One of my favorite parts of this weekend's trip to Maryland was driving with C through her suburb, listening to Bing Crosby and looking at light displays (moving deer! flamingoes!). Who knew she could sing "Christmas in Killarney" so well?

Friday, December 10, 2004

The title is Goochland Fog, but this painting-a-day work by a Richmonder (link from boingboing) captures the blurriness of the whole metro area this morning. In the middle of the night, we had thunderstorms.

On Wednesday, I went to happy hour at the nearly renovated American Heritage Place building at 10th and Main. Yes, fabulous location and views. Yes, the best apartments were nice, but many details fell short. Perhaps the workers rushed to be ready for tonight, but many details disapointed: a broken window, paint on windows, and sloppy finishing. Also, the odd patching of the floors bothered me. Some of the damaged wood had been left for Character, I am sure, but much of it was so icky, I didn't see the point. For instance, the lake-shaped dark spots under two west-facing windows suggested it had rained in for a while. Here's the building as a bank.

After school today (more civics), I put myself through the annual paces of making spritz cookies. I used 4.5 cups of flour, 3 sticks of butter, and 4 bowls. Baking went quickly, but the mess is intimidating, and I am fast fading.

Tomorrow: Dan's party!

Thursday, December 09, 2004


Late this summer, I noticed that a tomato plant sprouted in my compost pile. A few nights ago I ate the first two grape tomatoes off the plant, and today I harvested two more. They are pretty orange, still, but I'm afraid a sudden frost will get them. I know, it was 68 yesterday, but still.

Tuesday, December 07, 2004

I think I knew this site, before, but a new friend brought it to my attention again: "The Internet Archive is building a digital library of Internet sites and other cultural artifacts in digital form. Like a paper library, we provide free access to researchers, historians, scholars, and the general public."

Monday, December 06, 2004


"The Look," is a section in the Sunday Washington Post that uses the man-in-the-street format to highlight a current trend. Generally, the trend featured appears in Richmond at about the same time. This week's feature, though, addresses something the boys at R Middle School (in the east end of the county) have been sporting since at least September: giant, faux diamond earrings.

Here's what the Post (and experts it interviewed) says to those boys, and the dozen or so who haven't got some, yet:

  • "'A big mistake is to adopt a look that does not fit your lifestyle.'"
  • "If you don't work in a creative field, it's best to reserve bigger, flashier earrings for special occasions." Is school a creative field?
  • Wearing diamond studs "with a pendant plus ring plus a bracelet is way too much" Unless I missed the ear studs, Cologne Boy was okay.
  • Wear them with confidence. I would call it "bravado", but, okay, that's a match.

Today at school: I had a favorite former co-worker's daughter! It only took me 1/2 an hour to consider that not many kids have that name, these days, and figure it all out.
Note to self: Even in the name of being a Team Player, don't take a math class again!
Capital City weather: grey, 50s

Sunday, December 05, 2004

I hope this link will stay live for a while: Mom drew National Cookie Day (Dec. 4) to my attention. I baked 2 batches of Christmas cookies this weekend, so I am right on target.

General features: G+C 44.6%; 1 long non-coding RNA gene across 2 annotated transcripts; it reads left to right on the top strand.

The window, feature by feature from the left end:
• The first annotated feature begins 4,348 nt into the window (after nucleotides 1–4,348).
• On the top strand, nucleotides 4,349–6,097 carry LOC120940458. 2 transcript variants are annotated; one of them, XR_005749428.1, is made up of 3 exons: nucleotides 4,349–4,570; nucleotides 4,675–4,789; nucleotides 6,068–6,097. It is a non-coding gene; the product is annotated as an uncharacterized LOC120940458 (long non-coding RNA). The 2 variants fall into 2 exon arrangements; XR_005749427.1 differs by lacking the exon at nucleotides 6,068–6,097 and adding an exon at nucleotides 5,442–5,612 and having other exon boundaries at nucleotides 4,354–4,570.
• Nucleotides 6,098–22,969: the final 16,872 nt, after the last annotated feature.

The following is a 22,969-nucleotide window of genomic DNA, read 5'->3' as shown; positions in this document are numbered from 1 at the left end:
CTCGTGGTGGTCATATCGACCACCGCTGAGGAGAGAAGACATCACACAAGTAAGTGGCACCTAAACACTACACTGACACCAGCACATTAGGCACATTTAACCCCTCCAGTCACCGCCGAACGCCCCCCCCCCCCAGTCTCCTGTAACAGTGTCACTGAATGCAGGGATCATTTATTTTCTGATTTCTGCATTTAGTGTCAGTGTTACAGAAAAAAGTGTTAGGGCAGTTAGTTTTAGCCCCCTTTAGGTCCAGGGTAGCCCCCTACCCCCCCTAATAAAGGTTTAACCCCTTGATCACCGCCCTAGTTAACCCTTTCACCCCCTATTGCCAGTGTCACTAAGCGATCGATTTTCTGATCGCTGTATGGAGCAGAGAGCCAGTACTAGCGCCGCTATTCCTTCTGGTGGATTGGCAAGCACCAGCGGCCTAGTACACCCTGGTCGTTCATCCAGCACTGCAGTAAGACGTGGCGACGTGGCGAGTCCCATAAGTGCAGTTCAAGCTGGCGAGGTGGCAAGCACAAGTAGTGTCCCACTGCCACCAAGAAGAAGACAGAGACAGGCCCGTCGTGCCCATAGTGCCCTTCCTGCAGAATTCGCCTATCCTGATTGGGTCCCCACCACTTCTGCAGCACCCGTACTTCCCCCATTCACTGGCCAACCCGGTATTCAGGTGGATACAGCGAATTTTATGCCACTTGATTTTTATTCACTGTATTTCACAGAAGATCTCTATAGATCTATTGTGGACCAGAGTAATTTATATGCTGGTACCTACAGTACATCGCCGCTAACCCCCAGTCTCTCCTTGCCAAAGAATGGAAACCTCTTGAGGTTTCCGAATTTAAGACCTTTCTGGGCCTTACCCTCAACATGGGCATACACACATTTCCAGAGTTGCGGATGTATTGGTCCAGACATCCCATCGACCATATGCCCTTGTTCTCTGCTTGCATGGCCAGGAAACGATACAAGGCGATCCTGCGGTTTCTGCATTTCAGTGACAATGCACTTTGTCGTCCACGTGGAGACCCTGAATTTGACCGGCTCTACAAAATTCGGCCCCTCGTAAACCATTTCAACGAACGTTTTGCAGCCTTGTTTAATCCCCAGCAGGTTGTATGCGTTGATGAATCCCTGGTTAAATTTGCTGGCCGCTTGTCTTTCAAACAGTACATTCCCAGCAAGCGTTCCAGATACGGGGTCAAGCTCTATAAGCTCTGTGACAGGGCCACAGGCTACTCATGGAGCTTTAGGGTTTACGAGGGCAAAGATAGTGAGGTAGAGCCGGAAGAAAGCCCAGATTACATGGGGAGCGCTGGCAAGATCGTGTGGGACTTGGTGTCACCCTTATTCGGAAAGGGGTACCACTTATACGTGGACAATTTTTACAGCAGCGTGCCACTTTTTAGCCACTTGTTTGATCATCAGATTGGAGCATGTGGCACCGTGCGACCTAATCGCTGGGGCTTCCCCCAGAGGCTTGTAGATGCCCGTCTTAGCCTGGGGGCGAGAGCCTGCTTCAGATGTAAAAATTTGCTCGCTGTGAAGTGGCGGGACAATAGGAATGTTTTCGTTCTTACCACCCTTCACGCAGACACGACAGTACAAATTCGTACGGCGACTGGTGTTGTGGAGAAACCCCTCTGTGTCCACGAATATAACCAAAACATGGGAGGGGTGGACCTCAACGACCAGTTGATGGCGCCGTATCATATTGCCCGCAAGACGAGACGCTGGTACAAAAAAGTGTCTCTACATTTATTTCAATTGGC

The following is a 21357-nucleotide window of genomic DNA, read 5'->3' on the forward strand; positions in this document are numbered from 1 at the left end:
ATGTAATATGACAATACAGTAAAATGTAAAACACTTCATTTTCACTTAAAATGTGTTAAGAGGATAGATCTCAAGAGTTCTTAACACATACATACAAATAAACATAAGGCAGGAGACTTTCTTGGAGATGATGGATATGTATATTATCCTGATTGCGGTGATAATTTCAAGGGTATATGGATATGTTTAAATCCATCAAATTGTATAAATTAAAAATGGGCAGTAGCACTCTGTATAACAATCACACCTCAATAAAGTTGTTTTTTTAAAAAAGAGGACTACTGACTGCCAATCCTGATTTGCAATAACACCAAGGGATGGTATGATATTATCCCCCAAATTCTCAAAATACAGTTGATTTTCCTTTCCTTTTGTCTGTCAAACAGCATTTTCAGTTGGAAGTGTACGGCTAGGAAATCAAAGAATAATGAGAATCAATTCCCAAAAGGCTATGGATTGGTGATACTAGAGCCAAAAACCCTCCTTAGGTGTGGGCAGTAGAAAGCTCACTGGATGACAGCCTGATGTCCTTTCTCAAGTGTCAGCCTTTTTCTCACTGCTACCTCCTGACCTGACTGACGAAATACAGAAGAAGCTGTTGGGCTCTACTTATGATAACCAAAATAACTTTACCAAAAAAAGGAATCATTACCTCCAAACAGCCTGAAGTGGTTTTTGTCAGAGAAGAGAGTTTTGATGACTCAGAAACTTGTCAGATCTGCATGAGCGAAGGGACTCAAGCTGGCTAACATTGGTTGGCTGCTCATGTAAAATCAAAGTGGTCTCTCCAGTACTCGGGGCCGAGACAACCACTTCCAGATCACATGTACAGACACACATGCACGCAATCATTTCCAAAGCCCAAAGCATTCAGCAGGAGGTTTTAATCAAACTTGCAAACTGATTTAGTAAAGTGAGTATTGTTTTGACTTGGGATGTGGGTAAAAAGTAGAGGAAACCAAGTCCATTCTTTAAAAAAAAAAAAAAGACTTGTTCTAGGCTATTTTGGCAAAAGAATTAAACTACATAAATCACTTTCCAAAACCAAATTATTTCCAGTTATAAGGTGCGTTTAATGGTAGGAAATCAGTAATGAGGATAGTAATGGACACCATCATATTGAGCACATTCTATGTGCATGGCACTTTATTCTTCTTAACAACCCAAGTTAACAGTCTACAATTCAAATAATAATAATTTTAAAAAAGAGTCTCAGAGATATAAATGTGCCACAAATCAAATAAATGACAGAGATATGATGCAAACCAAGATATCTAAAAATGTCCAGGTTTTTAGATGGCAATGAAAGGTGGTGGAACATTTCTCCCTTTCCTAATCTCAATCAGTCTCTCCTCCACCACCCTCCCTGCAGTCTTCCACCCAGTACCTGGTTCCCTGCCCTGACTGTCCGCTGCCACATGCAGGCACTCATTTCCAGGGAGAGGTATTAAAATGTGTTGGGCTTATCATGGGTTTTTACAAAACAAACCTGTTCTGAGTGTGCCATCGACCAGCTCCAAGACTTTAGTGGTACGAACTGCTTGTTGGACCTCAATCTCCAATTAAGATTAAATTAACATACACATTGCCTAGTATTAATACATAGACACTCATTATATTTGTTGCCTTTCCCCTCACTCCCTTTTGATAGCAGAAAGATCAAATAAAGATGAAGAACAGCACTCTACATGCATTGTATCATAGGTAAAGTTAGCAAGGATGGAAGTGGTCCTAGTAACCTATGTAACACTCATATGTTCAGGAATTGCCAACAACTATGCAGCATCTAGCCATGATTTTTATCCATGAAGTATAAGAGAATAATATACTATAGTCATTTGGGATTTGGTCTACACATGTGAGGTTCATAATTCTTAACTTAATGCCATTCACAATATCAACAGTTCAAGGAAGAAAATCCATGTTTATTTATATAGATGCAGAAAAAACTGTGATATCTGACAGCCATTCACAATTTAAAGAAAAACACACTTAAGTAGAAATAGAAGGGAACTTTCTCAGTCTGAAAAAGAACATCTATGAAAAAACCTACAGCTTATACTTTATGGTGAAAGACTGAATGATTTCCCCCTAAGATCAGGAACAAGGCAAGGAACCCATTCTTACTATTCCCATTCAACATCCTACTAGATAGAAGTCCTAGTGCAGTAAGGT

Today, a new aquaintance remarked, "Maryland recently made the calico the state cat"! Excellent. Catly and I may have to move again, after all. (By my count, this is her 7th home in her approximately 15 years, not counting a 3-month stay with Mom.)

On the way to the place where I met the new friend, I passed through Shockoe Bottom, reminding me that I may never have noted here that someone told me that Lovings Produce lost all of its beautiful, candy-colored delivery trucks. Since then, I have seen one or two old ones (they must have been out late that evening), and many shiny, new ones, still candy-colored. A cheerful selection were parked by the market this morning as I wound my way toward Route 5. That trip also afforded me a chance to glance again at the hunks of Richmond's Hills that just slid away during Gaston's rains, and the interesting mid-20th century suburbanish houses in farm territory.

Favorite new float in Christmas Parade
: James River Bus's Shriner-style mini bus

Capital City weather
: bright, low-slanted winter sun, 60 degrees

Friday, December 03, 2004

Advent Calendar 2004: a mixed bag of cool graphics and animation, festive ideas, and seasonal memories.

Thursday, December 02, 2004

Seventh Grade
Today I got to analyze "I'm Nobody!" with middle schoolers. That's right: Emily, me, and about 60 twelve-year-olds. We talked about the pros and cons of fame (with "stalkers" coming up ever block as a con: o, sad world), rhyme and rhythm, what "livelong" means, and what the bog symbolizes. I mentioned that Emily and I went to the same college just to see them struggle to figure out when she lived and if I could be that old. . . .

Eternal Question
As you know if you were watching CBS last night, it is that time of year when we ask the persistent question: What is wrong with the doll? (Search for "doll" on that page, and also for "peppermint" for an interesting note about a cut scene.)

The only thing I miss about Main Street Brewery is the fabulous lights they put in the trees on Main. "Uptown"/Candyland is bright with white lights, but Mr. Taylor on Davis has only put up some blue ones so far.

Capital City weather: clear and 50ish